Hanges looks like serious shite. (It would be cruel to compare his work with that of another secular scholar who strives to affirm that Christianity was not special or unique in its origins but who does so by insisting that it began with a thoroughly Jewish historical Jesus and then grab-bagging any text he can find in the gospels that he can stick on a social-economic model to “prove” his case. Hanges is thorough and legitimate. He works painstakingly with the evidence, not a theory supplemented by merely tendentious proof-texting. I’m really thrilled to have found another scholar whose method shares none of the assumptions of the devout and have an opportunity to study something refreshingly constructive.)

I’ll try to outline his thesis in the way Christ was “created” in the image of the Greek churches in another post soon.


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Neil Godfrey

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8 thoughts on “Explaining Christian Origins Without Any Theological Baggage”

  1. Very interesting! I have found a paper on academia.edu by Gerhard van den Heever that is a summary but this was the interesting part. “The papers offered here are interactions with James Hanges, Paul, Founder of Churches, and were read in a panel Redescribing Greco-Roman Antiquity: Theorizing Cult Foundations: Discussion of James Constantine Hanges, Paul, Founder of Churches organised by the Redescribing Graeco-Roman Antiquity project group hosted by the Greco-Roman Religions Section of the Society of Biblical Literature, November 2011 in San Francisco. James Hanges response is also included.

    1. I’m taking a bit longer than I anticipated to write more about Hanges’ views. I have had to spend some time not just quickly reading but also trying to fully grasp Durkheim’s theory of social segmentation and the nature of religion from the perspective of his sociological model. I hate it when authors make me stop reading and spend time doing homework and getting on top of some new basics before I can continue with them.

  2. I wonder how many scholars read and then feel comfortable enough to comment on B&I articles. This should have raised a good debate, I would think, but got a huge meh instead. (Granted, the title was off-putting, but come on). Is there any way to tell how many unique views the article got?

    Further confusing me, the editors cut off a paragraph in my comment. It had a URL in it, but that’s not an automatic block for the site. Anyway, I’ll try to reconstruct:

    One additional factor to consider for the context of Paul’s ministry: “pagan” philosophy, namely Stoicism and Epicureanism. On the very good podcast Rationally Speaking (hosted by Massimo Pigliucci and Julia Galef), they recently had an episode on Stoicism, particularly its application in the modern world. However, there was a great 3-minute digression starting about 35:00 on early Christianity’s interaction with these two major schools of thought during the early Roman Empire. Listen to the whole thing if you can, and for sure minutes 35-38. But for now, the point is that early Christianity adopted lots from Stoicism and rejected and ridiculed Epicureanism.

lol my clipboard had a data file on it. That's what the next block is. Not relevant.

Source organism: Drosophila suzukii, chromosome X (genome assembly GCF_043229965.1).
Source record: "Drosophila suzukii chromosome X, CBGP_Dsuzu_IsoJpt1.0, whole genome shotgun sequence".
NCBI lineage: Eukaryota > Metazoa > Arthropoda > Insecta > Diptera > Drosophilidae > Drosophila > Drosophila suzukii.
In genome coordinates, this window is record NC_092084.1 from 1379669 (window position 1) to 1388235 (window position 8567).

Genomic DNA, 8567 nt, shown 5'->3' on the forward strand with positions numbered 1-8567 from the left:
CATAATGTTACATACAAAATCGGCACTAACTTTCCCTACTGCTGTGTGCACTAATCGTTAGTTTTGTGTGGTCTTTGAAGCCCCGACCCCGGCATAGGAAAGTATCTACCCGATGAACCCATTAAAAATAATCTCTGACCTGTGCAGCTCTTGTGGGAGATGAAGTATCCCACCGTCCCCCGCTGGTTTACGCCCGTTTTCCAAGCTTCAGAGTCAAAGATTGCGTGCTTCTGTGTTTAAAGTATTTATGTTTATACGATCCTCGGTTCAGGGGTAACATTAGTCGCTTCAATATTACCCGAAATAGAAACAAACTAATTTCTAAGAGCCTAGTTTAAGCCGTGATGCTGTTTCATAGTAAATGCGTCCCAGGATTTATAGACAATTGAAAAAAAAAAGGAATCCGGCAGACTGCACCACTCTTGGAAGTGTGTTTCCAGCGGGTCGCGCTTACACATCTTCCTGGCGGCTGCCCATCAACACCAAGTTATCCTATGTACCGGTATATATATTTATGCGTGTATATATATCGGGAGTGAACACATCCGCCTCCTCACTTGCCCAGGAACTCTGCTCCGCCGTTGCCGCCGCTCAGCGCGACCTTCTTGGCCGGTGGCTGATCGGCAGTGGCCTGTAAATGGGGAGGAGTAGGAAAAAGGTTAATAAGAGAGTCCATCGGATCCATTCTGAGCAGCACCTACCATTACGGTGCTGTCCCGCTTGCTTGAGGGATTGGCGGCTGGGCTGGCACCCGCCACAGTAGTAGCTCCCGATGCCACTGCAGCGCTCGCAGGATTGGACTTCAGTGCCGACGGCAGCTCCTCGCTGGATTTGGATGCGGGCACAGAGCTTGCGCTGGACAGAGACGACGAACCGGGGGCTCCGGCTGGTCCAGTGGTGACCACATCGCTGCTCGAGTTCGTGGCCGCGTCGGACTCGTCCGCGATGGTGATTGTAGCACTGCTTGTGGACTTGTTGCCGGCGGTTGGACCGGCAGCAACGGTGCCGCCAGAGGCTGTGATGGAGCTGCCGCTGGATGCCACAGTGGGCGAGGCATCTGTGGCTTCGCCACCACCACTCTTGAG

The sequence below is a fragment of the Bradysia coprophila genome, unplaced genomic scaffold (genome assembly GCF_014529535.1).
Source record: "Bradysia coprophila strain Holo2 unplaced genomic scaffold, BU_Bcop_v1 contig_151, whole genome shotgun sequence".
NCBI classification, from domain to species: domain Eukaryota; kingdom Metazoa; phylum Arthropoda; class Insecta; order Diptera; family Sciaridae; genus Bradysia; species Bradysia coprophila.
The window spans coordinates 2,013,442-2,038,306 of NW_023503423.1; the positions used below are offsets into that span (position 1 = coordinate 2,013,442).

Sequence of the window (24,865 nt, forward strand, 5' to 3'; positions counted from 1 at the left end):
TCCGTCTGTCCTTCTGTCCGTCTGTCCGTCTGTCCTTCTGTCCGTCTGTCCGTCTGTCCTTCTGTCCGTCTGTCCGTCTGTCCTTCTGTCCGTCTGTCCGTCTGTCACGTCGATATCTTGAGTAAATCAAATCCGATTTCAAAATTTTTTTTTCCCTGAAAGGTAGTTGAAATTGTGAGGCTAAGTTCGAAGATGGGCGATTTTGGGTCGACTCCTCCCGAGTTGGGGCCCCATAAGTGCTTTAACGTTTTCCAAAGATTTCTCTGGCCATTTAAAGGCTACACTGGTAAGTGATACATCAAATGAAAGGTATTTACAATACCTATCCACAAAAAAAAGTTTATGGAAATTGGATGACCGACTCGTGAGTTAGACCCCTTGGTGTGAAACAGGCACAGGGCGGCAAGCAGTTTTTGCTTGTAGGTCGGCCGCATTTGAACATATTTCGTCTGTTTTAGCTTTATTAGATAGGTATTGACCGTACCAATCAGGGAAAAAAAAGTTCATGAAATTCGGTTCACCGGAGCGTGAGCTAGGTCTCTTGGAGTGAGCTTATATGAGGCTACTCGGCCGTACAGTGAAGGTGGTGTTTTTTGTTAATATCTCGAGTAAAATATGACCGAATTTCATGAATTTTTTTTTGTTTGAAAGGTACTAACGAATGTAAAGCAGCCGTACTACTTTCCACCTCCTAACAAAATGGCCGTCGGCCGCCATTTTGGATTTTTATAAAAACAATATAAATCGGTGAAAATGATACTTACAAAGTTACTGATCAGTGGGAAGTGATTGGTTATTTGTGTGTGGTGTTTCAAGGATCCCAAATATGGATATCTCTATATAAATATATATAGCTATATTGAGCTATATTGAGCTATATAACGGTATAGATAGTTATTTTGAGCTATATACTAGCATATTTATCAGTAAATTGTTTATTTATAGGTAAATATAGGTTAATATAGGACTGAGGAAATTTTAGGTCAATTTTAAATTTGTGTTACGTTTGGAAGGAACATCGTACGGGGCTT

Note that the logos (the rational principal of the universe) is a major precept of Stoicism and there is a Wikipedia section on Christianity in the Stoicism article.

    1. Engberg-Pedersen shows that Paul’s Christian communities were “in Christ” and that this was the basis for a new Christian community/social group and personal identity of each believer — and that this concept was an analogue to the Stoic being “in Logos/Reason”. Hanges appears to be arguing for something very similar but not through an analysis of Stoicism vis a vis Paul’s letters but through Durkheim’s sociological model of religion.

      Interesting to find two distinctly different approaches converging on the same conclusion about the nature and background to the formation of Pauline Christianity.

  3. Re “Paul, the Jew who argued with other Jews”: isn’t Paul a bit murky also? I recall you treating the similarities of Paul’s voyage to Rome with that of Josephus. A few conjectures in the comments were that Paul and Josephus were one and the same person, that they both took the same boat, that the ‘Paul voyage story’ was plagiarized from the actual Josephus voyage, etc. Just interested in your latest thinking about who this ‘Paul’ really was.

    1. I can’t accept the identification of Paul with Josephus. Certainly the author of Acts used Josephus for part of his history of Paul but that was part of the usual (Greco-Roman-Jewish) practice of literary borrowings and adaptations. Roger Parvus is serializing here a very interesting case that Paul was Simon Magus, and similar conclusions have been drawn on other grounds by Robert M. Price and Herman Detering. Brodie sees “Paul” as a literary figure used by writers belonging to some sort of “school”.

      I have to confess I am not at this stage willing to be dogmatic about any conclusion yet. The Simon Magus idea is intriguing; I also used to wonder about the ‘literary figure’ possibility before I read Brodie’s similar ideas — I just don’t know. Maybe I’m leaning slightly towards the Simon Magus idea at the moment, but I won’t build any other conclusions on that idea. In most discussions in the meantime I’ll write as if Paul is just Paul! 🙂

  4. Professor James Constantine Hanges, writes something scandalous. (Scandalous, at least, to most contemporary biblical scholarship I have read.) He seems to be saying that scholarship should be studying early Christianity as something that emerged from within not only a Jewish world but also a pagan context.

    Also the Imperial Cult of the Caesars: since Revelation sets up Nero Caesar (or any of them) as the Anitchrist, ergo, the gospels, especially gMark, sets up Jesus as the Anticaesar. Francesco Carotta is onto something here. It’s just that he goes through far too many peregrinations to support his hypothesis.